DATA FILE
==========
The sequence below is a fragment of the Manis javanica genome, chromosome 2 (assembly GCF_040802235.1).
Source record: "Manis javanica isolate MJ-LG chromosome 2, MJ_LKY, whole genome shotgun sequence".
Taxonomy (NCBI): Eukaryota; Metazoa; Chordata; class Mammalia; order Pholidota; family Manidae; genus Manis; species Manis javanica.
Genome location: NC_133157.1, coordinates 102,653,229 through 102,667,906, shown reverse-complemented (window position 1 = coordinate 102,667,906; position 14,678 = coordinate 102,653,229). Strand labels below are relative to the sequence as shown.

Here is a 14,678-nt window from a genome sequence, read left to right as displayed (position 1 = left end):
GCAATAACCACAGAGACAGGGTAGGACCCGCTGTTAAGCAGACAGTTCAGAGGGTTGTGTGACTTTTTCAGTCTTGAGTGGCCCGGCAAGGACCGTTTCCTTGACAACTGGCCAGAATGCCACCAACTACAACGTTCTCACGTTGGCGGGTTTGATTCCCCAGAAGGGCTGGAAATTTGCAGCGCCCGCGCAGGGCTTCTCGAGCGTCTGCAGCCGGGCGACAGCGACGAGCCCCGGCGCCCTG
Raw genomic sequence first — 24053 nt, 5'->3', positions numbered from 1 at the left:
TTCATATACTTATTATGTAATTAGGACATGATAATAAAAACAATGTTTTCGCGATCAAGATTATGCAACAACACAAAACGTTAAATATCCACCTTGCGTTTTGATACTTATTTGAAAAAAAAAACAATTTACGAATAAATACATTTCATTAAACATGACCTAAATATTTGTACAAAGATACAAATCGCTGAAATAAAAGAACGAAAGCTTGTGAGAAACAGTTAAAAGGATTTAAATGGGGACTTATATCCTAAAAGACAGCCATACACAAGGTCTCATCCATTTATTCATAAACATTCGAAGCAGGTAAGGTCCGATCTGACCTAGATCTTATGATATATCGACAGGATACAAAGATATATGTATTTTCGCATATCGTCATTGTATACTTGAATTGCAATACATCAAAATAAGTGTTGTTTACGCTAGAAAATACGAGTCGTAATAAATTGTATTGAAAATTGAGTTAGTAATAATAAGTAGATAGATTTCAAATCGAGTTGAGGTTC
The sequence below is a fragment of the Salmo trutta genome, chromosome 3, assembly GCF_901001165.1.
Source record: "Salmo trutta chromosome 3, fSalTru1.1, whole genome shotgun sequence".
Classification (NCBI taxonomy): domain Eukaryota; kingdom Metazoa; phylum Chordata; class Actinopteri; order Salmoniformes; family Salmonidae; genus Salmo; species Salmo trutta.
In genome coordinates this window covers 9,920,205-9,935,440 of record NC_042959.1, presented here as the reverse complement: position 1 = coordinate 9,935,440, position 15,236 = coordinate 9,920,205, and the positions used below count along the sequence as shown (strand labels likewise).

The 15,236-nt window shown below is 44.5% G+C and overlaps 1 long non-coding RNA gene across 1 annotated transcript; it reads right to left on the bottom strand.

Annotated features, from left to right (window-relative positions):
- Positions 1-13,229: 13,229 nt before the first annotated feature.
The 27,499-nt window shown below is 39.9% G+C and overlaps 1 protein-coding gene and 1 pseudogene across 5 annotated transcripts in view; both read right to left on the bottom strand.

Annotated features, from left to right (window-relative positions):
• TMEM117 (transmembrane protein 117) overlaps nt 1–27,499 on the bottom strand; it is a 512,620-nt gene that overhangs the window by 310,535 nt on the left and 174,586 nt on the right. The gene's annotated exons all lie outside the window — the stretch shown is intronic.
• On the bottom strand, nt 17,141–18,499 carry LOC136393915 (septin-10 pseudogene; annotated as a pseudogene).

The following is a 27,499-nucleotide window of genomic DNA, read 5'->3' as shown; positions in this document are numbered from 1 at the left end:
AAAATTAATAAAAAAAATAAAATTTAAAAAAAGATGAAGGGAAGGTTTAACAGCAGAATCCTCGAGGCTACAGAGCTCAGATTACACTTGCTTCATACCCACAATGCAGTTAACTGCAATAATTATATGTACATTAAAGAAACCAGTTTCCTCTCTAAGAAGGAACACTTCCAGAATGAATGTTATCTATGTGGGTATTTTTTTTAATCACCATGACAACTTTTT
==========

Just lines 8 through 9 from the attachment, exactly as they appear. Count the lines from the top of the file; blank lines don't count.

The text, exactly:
TTCATATACTTATTATGTAATTAGGACATGATAATAAAAACAATGTTTTCGCGATCAAGATTATGCAACAACACAAAACGTTAAATATCCACCTTGCGTTTTGATACTTATTTGAAAAAAAAAACAATTTACGAATAAATACATTTCATTAAACATGACCTAAATATTTGTACAAAGATACAAATCGCTGAAATAAAAGAACGAAAGCTTGTGAGAAACAGTTAAAAGGATTTAAATGGGGACTTATATCCTAAAAGACAGCCATACACAAGGTCTCATCCATTTATTCATAAACATTCGAAGCAGGTAAGGTCCGATCTGACCTAGATCTTATGATATATCGACAGGATACAAAGATATATGTATTTTCGCATATCGTCATTGTATACTTGAATTGCAATACATCAAAATAAGTGTTGTTTACGCTAGAAAATACGAGTCGTAATAAATTGTATTGAAAATTGAGTTAGTAATAATAAGTAGATAGATTTCAAATCGAGTTGAGGTTC
The sequence below is a fragment of the Salmo trutta genome, chromosome 3, assembly GCF_901001165.1.